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Introducing Dogs And Cats So They’ll Get Along And Even Like Each Other

By Kayla Fratt

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It’s a myth as old as grain silo mousers and farm guard dogs: dogs and cats don’t get along. This may be the belief, but with proper personality pairing and introductions, dogs and cats can learn to be great friends. The trouble comes when personalities are a mismatch, or when we humans mess up the introductions.

It can be a challenge to predict which animals will get along, but it’s an important first step to confirm that the dog and cat actually have a good chance at harmony. If the cat is severely fearful of, or aggressive towards, dogs, it may not be fair to subject the animals to the stress of cohabitation. Similarly, dogs that are determined to chase, harm, herd, harass or even play with cats can cause the cat so much distress that it is unfair to expect the two species to cohabitate. This is especially true when there’s a chance that the dog could hurt the cat through predatory intentions or accidental play injuries.

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It can be a challenge to predict which animals will get along, but it’s an important first step to confirm that the dog and cat actually have a good chance at harmony… Provided that there’s a reasonable chance for success with the individual animals’ personalities, a proper introduction is all-important for a harmonious household.

Provided that there’s a reasonable chance for success with the individual animals’ personalities, a proper introduction is all-important for a harmonious household. Tossing the animals in together is a recipe for disaster. Instead, take a stepwise approach to ensure that the animals learn to like each other! This process may take a few hours or several months, depending on the specifics of each situation. You can listen to a podcast episode all about troubleshooting a difficult dog-cat introduction here

Step 1: Divide the House

The best way to ensure that the animals don’t scare or hurt each other is to use physical barriers to divide your home. Don’t just put one animal inside of a crate or cage — this can build frustration for dogs or traumatize the crated cat. Instead, put the animals on opposite sides of closed doors, baby gates or exercise pens. Cover the gates or pens with a towel if the sight of the other animal is stressful. Closing your new cat into a bathroom is a common setup for my clients.

Once your animals begin to settle in their new spaces, feed them at the same time on opposite sides of the barrier. The goal is to teach them that being close to the other animal causes good, relaxed feelings.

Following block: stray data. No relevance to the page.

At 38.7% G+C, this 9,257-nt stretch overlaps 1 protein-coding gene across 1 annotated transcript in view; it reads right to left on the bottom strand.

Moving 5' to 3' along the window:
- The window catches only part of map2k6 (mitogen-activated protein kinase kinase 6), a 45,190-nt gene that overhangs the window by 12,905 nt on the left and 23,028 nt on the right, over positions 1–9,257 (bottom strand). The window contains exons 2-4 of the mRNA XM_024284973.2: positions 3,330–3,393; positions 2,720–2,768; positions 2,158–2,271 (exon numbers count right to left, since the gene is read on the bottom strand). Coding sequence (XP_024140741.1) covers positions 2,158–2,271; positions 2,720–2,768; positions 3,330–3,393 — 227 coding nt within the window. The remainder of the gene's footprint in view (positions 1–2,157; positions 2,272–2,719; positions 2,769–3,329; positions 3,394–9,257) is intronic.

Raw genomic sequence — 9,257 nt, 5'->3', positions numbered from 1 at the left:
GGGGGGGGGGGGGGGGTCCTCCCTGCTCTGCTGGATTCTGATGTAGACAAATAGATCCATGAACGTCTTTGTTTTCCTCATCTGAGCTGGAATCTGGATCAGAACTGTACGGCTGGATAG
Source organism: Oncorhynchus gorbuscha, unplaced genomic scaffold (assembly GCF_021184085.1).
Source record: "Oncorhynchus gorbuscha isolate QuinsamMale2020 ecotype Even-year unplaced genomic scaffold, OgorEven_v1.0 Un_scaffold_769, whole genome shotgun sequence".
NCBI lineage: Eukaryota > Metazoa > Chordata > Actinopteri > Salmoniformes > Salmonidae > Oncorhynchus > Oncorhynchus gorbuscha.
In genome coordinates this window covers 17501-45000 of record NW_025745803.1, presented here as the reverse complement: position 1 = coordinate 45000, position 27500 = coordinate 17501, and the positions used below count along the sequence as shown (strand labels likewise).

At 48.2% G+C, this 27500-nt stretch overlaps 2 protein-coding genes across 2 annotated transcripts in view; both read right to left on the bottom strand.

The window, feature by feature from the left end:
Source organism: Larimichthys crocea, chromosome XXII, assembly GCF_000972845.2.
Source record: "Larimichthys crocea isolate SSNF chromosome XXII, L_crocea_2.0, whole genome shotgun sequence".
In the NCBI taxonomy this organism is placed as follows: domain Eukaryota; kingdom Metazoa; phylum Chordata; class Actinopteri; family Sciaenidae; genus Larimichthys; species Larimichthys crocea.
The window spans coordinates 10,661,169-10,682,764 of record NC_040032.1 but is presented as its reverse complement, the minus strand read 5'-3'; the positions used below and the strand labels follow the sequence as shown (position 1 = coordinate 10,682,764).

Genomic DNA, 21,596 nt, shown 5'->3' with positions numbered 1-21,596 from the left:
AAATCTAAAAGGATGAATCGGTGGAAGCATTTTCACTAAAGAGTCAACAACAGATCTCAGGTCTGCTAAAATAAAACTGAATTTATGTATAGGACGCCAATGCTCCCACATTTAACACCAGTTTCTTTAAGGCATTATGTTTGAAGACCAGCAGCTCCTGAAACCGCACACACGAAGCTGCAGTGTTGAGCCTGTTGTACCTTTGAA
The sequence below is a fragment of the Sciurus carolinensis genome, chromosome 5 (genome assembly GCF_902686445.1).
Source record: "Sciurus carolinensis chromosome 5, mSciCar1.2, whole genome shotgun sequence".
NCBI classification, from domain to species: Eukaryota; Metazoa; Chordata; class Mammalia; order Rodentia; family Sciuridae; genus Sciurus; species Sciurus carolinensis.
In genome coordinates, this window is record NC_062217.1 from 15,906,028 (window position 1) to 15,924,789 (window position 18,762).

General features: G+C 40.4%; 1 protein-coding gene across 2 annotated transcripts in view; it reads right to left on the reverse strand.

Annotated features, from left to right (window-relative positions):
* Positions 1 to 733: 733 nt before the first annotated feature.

Meanwhile, you will want to begin scent swapping. Scent swapping is taking something, like a bed, that your animal has slept on or been touching, and swapping it with something your other animal has been all over.

This introduces the other animal’s scent more acutely and gets both your animals even more familiar with each other. Scent is the king of the animal world and plays a huge role in familiarization.

Once your animals are adjusting to their new space/home and are comfortable approaching the door, checking out the scent of their new housemate and showing signs of ease, you can move on to step two. If the cat is hissing at the door or the dog is fixating at the door, add additional barriers until they start to ignore each other. You may also need to work on disengagement training: rewarding the animals for moving away from each other. This video demonstrates that practice with my border collie and his obsession with the ocean.

2. Visual Introduction

The next thing to do, after your pets are comfortable hearing and smelling each other, is to introduce them visually. Change out your boundary for something your animals can see through, like a baby gate. Keep in mind that you might need multiple gates to prevent your dog or cat from jumping or climbing over to the other side. 

Continue feeding on opposite sides of the gate and scent swapping daily. If one or both of your animals becomes very uncomfortable with the new arrangement — whether that presents as a serious outward displays of fear or aggression — go back a step.

You don’t want to rush any step because it will just cause more trouble and the process will take more time in the long run.

If the animals are too interested in each other to eat, try putting more distance between them or adding a bit more of a visual barrier. You may need to find really tasty treats or carefully time meals to encourage them to eat. Just don’t starve them!

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3. Removing the Boundary

Once both of your animals are responding very positively to each other with just the barrier, you can begin to introduce actual contact. I cannot stress enough, though, how important it is for you to wait until BOTH your animals are ready. 

Before removing the boundary, your animals should be:

  • Noticing each other but not responding with aggression or fear

  • Happy to eat right next to each other

  • Consistently be responding to any counterconditioning training you are doing with them

If your cat bolts or the dog lunges, all of your hard work will be undone!